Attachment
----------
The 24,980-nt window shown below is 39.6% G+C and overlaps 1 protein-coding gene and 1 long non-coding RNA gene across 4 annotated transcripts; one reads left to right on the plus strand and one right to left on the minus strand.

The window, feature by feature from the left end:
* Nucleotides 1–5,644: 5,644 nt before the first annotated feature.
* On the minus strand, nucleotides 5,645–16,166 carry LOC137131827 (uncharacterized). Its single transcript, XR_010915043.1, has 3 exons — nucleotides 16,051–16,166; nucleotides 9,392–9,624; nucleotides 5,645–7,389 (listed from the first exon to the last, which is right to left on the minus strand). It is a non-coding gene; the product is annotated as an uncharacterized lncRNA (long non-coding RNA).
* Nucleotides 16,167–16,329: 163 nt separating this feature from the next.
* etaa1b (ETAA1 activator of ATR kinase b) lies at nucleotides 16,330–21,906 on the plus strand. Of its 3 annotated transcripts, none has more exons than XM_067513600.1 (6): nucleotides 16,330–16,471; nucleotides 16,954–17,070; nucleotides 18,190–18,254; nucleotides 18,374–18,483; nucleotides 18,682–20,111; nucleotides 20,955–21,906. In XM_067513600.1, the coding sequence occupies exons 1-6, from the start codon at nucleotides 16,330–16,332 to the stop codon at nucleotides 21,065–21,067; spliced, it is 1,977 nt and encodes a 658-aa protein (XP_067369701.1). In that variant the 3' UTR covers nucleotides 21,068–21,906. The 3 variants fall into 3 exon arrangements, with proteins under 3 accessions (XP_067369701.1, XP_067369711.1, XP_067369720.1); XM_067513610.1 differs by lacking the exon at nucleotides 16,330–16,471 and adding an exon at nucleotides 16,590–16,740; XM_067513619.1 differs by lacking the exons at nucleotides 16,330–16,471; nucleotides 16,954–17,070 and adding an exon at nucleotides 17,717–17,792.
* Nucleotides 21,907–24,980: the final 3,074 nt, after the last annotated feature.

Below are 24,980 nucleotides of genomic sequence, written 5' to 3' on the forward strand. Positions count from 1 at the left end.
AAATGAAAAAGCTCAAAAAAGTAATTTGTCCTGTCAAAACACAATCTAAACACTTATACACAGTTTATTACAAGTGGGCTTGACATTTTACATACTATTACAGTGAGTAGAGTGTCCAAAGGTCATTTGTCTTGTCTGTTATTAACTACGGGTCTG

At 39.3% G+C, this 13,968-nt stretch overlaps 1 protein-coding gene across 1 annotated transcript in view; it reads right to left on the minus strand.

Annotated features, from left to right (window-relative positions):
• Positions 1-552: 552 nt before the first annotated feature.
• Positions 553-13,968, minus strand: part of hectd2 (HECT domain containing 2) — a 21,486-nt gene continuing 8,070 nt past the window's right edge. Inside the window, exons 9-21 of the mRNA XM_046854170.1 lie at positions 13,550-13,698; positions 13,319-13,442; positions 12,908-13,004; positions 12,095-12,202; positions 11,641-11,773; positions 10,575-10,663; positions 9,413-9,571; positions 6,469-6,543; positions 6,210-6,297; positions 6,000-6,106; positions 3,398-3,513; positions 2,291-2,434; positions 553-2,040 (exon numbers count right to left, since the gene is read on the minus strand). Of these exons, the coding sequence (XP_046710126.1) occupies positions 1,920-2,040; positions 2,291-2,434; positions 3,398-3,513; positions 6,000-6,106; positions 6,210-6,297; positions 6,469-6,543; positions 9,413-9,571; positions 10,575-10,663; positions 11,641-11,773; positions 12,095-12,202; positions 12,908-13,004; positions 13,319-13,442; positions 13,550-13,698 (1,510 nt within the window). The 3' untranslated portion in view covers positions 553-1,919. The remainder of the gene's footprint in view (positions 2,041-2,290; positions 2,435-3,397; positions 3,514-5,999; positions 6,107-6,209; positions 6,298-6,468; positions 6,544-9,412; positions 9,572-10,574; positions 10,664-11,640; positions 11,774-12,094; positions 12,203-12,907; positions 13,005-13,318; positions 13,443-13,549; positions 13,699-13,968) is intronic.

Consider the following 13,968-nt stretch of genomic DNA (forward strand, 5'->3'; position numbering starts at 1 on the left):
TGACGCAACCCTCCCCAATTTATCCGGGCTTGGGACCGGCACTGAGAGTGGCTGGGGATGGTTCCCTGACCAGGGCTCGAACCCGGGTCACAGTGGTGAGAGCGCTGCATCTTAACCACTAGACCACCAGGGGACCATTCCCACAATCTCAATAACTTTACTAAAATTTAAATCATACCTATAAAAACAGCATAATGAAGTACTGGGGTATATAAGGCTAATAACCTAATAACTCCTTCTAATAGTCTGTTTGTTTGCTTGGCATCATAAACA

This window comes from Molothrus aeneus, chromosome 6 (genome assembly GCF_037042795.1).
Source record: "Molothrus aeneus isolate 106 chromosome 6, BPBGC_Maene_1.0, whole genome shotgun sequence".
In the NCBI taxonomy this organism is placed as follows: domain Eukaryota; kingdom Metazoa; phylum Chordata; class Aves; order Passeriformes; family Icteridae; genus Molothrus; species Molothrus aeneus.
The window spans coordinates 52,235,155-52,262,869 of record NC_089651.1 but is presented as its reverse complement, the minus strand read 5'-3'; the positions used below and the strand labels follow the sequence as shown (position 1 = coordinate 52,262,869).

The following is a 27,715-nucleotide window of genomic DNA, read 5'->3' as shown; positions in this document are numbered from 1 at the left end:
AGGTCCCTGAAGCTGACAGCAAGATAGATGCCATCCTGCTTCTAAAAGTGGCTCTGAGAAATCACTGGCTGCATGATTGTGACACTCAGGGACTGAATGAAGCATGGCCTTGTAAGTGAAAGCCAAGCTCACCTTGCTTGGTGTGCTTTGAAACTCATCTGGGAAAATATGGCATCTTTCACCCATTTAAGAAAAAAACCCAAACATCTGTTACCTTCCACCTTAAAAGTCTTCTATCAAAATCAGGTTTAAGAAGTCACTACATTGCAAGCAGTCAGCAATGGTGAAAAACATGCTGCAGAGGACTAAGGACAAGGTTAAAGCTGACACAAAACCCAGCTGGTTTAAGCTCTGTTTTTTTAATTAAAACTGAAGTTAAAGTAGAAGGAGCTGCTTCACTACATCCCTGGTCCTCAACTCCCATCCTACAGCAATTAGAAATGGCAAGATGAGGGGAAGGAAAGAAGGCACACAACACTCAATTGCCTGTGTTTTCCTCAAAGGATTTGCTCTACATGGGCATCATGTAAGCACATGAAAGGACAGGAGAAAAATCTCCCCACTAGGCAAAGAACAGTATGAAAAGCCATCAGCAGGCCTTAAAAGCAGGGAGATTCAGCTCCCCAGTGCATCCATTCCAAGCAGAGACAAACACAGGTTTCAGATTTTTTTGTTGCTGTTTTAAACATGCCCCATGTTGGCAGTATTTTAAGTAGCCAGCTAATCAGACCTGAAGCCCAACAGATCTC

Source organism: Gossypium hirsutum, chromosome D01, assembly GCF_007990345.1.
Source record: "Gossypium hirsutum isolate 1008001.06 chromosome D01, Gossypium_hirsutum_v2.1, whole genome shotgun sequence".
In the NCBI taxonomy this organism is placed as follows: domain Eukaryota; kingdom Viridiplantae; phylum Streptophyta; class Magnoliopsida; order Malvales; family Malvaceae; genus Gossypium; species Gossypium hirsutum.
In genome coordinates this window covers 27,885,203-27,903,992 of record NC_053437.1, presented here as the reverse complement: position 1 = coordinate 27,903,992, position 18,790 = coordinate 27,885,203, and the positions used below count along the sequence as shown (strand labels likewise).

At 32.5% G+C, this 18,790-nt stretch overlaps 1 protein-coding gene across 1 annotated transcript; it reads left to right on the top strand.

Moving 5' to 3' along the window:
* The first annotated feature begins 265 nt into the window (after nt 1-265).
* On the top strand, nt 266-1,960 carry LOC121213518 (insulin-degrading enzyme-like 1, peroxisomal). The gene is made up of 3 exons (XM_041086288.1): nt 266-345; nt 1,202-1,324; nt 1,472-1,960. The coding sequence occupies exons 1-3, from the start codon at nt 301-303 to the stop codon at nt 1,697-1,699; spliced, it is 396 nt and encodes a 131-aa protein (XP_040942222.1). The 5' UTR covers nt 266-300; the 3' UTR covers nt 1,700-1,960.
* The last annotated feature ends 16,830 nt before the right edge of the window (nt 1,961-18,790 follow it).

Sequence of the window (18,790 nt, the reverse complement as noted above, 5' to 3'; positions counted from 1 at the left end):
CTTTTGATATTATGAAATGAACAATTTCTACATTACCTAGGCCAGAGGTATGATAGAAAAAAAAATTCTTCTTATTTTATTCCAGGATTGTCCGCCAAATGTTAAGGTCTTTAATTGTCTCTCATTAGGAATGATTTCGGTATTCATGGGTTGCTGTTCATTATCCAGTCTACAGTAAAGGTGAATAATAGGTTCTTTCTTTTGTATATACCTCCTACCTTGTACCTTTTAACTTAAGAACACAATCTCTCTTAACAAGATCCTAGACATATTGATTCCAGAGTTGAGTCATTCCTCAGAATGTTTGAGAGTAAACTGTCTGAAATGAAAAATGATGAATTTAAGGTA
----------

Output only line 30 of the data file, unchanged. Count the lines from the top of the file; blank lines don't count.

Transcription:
* The last annotated feature ends 16,830 nt before the right edge of the window (nt 1,961-18,790 follow it).